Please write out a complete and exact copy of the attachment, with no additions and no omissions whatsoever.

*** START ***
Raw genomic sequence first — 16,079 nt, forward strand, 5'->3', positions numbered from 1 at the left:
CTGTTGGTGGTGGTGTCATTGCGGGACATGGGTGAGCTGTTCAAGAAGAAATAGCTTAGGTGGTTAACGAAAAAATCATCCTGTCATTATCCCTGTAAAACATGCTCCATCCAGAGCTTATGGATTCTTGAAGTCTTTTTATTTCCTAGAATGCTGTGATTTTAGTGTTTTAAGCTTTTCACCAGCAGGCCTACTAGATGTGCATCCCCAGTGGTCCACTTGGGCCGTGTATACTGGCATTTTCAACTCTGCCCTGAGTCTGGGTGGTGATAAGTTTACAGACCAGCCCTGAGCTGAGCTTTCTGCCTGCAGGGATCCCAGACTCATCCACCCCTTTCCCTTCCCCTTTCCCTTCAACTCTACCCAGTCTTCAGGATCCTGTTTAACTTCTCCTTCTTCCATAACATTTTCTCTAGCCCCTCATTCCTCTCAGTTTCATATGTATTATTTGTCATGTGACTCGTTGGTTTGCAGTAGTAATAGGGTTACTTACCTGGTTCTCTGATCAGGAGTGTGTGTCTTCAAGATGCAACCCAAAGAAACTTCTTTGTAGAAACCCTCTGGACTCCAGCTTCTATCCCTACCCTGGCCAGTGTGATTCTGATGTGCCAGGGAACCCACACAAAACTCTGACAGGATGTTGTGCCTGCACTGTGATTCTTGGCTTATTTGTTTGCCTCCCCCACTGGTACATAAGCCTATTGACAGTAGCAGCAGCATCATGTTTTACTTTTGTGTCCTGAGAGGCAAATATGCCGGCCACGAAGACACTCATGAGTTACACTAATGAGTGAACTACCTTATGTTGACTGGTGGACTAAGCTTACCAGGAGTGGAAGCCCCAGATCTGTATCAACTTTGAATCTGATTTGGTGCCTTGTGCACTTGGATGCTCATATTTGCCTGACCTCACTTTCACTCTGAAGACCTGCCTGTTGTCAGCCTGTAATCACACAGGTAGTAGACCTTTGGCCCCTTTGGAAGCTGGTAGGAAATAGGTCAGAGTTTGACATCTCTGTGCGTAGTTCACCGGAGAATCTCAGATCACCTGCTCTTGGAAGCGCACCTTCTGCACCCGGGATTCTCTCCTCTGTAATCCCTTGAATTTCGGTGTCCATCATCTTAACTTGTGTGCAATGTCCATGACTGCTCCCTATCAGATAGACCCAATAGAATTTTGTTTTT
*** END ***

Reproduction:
Raw genomic sequence first — 16,079 nt, forward strand, 5'->3', positions numbered from 1 at the left:
CTGTTGGTGGTGGTGTCATTGCGGGACATGGGTGAGCTGTTCAAGAAGAAATAGCTTAGGTGGTTAACGAAAAAATCATCCTGTCATTATCCCTGTAAAACATGCTCCATCCAGAGCTTATGGATTCTTGAAGTCTTTTTATTTCCTAGAATGCTGTGATTTTAGTGTTTTAAGCTTTTCACCAGCAGGCCTACTAGATGTGCATCCCCAGTGGTCCACTTGGGCCGTGTATACTGGCATTTTCAACTCTGCCCTGAGTCTGGGTGGTGATAAGTTTACAGACCAGCCCTGAGCTGAGCTTTCTGCCTGCAGGGATCCCAGACTCATCCACCCCTTTCCCTTCCCCTTTCCCTTCAACTCTACCCAGTCTTCAGGATCCTGTTTAACTTCTCCTTCTTCCATAACATTTTCTCTAGCCCCTCATTCCTCTCAGTTTCATATGTATTATTTGTCATGTGACTCGTTGGTTTGCAGTAGTAATAGGGTTACTTACCTGGTTCTCTGATCAGGAGTGTGTGTCTTCAAGATGCAACCCAAAGAAACTTCTTTGTAGAAACCCTCTGGACTCCAGCTTCTATCCCTACCCTGGCCAGTGTGATTCTGATGTGCCAGGGAACCCACACAAAACTCTGACAGGATGTTGTGCCTGCACTGTGATTCTTGGCTTATTTGTTTGCCTCCCCCACTGGTACATAAGCCTATTGACAGTAGCAGCAGCATCATGTTTTACTTTTGTGTCCTGAGAGGCAAATATGCCGGCCACGAAGACACTCATGAGTTACACTAATGAGTGAACTACCTTATGTTGACTGGTGGACTAAGCTTACCAGGAGTGGAAGCCCCAGATCTGTATCAACTTTGAATCTGATTTGGTGCCTTGTGCACTTGGATGCTCATATTTGCCTGACCTCACTTTCACTCTGAAGACCTGCCTGTTGTCAGCCTGTAATCACACAGGTAGTAGACCTTTGGCCCCTTTGGAAGCTGGTAGGAAATAGGTCAGAGTTTGACATCTCTGTGCGTAGTTCACCGGAGAATCTCAGATCACCTGCTCTTGGAAGCGCACCTTCTGCACCCGGGATTCTCTCCTCTGTAATCCCTTGAATTTCGGTGTCCATCATCTTAACTTGTGTGCAATGTCCATGACTGCTCCCTATCAGATAGACCCAATAGAATTTTGTTTTT